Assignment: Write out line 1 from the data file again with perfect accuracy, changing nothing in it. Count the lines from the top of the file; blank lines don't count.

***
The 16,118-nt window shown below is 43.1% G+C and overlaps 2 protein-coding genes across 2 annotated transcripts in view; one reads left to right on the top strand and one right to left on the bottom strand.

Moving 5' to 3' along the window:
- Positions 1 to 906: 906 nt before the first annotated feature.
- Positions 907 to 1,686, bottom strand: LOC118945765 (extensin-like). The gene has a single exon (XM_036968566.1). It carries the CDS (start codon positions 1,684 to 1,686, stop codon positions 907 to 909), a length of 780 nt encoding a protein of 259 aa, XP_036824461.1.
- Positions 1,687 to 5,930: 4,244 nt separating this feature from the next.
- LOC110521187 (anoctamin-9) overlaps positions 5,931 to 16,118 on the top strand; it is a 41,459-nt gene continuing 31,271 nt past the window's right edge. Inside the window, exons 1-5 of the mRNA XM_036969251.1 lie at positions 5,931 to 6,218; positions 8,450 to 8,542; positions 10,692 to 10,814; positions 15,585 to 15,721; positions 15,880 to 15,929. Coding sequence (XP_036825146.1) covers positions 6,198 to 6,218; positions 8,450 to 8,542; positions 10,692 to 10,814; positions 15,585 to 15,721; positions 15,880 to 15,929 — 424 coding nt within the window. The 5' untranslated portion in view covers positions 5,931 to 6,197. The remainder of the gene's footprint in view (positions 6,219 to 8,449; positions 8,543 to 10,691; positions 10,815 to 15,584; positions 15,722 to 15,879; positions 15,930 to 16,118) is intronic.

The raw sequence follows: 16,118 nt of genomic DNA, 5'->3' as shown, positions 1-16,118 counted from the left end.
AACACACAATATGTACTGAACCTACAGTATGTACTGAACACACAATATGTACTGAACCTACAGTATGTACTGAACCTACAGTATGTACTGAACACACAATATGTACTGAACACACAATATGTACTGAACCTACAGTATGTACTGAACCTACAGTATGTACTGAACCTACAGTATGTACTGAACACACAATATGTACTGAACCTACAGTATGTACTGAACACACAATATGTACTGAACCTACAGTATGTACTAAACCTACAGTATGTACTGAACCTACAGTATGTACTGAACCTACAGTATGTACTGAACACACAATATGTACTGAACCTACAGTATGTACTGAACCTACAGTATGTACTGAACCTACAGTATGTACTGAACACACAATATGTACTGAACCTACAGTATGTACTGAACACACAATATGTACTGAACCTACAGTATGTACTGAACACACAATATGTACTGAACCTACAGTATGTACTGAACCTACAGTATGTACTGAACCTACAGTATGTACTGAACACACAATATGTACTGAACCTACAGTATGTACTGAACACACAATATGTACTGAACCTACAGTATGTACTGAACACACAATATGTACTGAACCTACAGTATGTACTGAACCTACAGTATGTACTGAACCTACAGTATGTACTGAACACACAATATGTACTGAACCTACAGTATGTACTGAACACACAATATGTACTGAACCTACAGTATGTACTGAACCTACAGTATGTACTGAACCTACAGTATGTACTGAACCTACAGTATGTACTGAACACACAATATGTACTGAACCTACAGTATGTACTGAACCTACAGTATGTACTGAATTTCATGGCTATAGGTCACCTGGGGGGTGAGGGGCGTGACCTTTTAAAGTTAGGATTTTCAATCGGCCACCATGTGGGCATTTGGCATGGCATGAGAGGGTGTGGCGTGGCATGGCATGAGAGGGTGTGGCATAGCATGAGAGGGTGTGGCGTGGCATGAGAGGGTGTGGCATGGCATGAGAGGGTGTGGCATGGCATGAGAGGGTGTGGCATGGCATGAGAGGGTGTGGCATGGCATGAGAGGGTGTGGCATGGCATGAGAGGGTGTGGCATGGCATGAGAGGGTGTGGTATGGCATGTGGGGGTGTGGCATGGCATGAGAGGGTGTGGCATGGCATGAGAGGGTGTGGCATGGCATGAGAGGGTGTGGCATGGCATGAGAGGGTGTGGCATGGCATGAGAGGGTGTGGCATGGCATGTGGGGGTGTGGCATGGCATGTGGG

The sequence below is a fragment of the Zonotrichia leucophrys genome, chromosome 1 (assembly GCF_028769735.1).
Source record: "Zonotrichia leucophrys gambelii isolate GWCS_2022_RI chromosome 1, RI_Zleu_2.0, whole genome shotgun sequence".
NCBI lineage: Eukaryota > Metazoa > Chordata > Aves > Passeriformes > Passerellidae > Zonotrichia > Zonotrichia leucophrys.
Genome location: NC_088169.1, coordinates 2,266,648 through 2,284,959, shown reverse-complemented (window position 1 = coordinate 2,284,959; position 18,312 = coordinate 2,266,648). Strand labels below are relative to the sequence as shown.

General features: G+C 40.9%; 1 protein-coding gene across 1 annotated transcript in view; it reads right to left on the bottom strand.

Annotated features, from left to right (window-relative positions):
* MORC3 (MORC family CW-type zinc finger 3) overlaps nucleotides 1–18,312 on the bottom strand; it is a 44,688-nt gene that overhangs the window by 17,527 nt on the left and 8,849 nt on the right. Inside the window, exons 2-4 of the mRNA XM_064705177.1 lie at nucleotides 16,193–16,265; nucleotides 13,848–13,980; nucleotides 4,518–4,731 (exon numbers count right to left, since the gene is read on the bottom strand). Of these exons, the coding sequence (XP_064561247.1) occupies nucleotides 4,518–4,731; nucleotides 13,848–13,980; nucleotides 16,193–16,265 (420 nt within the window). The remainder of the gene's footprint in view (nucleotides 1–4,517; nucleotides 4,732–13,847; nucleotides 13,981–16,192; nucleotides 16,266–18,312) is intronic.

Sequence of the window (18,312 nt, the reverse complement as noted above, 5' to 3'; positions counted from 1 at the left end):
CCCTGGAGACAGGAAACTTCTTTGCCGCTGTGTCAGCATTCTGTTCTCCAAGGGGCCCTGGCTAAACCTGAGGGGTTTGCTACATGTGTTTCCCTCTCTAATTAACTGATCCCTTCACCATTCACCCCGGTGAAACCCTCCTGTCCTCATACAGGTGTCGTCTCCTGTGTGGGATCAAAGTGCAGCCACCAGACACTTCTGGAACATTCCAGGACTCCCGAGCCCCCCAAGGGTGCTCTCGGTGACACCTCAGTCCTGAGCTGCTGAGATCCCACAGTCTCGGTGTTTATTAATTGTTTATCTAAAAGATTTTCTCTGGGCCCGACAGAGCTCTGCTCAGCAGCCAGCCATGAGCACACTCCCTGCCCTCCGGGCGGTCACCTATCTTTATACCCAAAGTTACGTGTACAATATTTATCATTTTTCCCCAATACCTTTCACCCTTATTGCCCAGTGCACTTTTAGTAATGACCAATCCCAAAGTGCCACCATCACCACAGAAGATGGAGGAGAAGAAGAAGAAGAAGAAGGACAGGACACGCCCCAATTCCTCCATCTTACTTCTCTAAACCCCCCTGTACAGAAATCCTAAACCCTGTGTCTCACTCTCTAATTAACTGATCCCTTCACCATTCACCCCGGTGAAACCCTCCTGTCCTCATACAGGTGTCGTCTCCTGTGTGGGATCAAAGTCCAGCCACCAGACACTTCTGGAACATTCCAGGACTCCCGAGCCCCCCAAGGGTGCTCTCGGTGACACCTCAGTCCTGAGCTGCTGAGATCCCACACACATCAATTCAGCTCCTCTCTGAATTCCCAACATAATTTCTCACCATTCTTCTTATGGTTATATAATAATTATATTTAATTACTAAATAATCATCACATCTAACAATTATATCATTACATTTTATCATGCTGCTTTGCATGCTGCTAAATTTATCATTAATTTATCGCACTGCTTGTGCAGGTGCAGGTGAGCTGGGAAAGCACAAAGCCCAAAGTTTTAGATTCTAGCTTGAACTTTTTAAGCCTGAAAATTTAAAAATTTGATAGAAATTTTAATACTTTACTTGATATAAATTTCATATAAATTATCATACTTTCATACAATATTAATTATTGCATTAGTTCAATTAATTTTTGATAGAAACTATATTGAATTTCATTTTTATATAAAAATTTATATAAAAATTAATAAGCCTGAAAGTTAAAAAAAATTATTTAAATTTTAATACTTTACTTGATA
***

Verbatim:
The 16,118-nt window shown below is 43.1% G+C and overlaps 2 protein-coding genes across 2 annotated transcripts in view; one reads left to right on the top strand and one right to left on the bottom strand.